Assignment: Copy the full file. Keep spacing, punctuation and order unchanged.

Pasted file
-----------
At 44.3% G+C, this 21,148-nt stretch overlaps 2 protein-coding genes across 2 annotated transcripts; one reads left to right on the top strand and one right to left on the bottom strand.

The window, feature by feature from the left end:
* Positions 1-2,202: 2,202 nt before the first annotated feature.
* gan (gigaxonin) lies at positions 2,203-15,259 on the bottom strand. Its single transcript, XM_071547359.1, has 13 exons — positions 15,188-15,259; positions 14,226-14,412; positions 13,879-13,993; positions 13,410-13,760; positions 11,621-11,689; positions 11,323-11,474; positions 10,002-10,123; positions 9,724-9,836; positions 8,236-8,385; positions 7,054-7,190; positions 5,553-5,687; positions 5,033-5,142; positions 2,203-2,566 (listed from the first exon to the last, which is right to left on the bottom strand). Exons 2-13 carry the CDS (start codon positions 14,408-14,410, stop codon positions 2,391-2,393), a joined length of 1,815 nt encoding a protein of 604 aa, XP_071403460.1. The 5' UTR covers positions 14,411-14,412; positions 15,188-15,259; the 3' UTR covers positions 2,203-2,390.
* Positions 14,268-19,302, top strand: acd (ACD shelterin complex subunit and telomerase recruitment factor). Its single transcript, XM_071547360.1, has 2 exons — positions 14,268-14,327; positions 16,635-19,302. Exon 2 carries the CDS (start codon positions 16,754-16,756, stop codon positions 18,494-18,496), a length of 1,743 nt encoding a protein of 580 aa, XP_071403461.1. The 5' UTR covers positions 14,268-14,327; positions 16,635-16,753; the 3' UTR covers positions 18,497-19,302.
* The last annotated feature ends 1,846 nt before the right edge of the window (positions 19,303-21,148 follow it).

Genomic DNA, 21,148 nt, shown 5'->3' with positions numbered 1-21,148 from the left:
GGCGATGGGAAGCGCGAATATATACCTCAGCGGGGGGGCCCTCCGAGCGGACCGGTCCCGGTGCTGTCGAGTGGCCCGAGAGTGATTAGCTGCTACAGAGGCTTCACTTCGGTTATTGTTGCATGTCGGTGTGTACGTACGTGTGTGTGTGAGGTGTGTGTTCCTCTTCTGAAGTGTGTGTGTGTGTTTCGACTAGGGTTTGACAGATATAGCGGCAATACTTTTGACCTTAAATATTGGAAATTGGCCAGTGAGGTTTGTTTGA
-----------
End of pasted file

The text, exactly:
At 44.3% G+C, this 21,148-nt stretch overlaps 2 protein-coding genes across 2 annotated transcripts; one reads left to right on the top strand and one right to left on the bottom strand.

The window, feature by feature from the left end:
* Positions 1-2,202: 2,202 nt before the first annotated feature.
* gan (gigaxonin) lies at positions 2,203-15,259 on the bottom strand. Its single transcript, XM_071547359.1, has 13 exons — positions 15,188-15,259; positions 14,226-14,412; positions 13,879-13,993; positions 13,410-13,760; positions 11,621-11,689; positions 11,323-11,474; positions 10,002-10,123; positions 9,724-9,836; positions 8,236-8,385; positions 7,054-7,190; positions 5,553-5,687; positions 5,033-5,142; positions 2,203-2,566 (listed from the first exon to the last, which is right to left on the bottom strand). Exons 2-13 carry the CDS (start codon positions 14,408-14,410, stop codon positions 2,391-2,393), a joined length of 1,815 nt encoding a protein of 604 aa, XP_071403460.1. The 5' UTR covers positions 14,411-14,412; positions 15,188-15,259; the 3' UTR covers positions 2,203-2,390.
* Positions 14,268-19,302, top strand: acd (ACD shelterin complex subunit and telomerase recruitment factor). Its single transcript, XM_071547360.1, has 2 exons — positions 14,268-14,327; positions 16,635-19,302. Exon 2 carries the CDS (start codon positions 16,754-16,756, stop codon positions 18,494-18,496), a length of 1,743 nt encoding a protein of 580 aa, XP_071403461.1. The 5' UTR covers positions 14,268-14,327; positions 16,635-16,753; the 3' UTR covers positions 18,497-19,302.
* The last annotated feature ends 1,846 nt before the right edge of the window (positions 19,303-21,148 follow it).

Genomic DNA, 21,148 nt, shown 5'->3' with positions numbered 1-21,148 from the left:
GGCGATGGGAAGCGCGAATATATACCTCAGCGGGGGGGCCCTCCGAGCGGACCGGTCCCGGTGCTGTCGAGTGGCCCGAGAGTGATTAGCTGCTACAGAGGCTTCACTTCGGTTATTGTTGCATGTCGGTGTGTACGTACGTGTGTGTGTGAGGTGTGTGTTCCTCTTCTGAAGTGTGTGTGTGTGTTTCGACTAGGGTTTGACAGATATAGCGGCAATACTTTTGACCTTAAATATTGGAAATTGGCCAGTGAGGTTTGTTTGA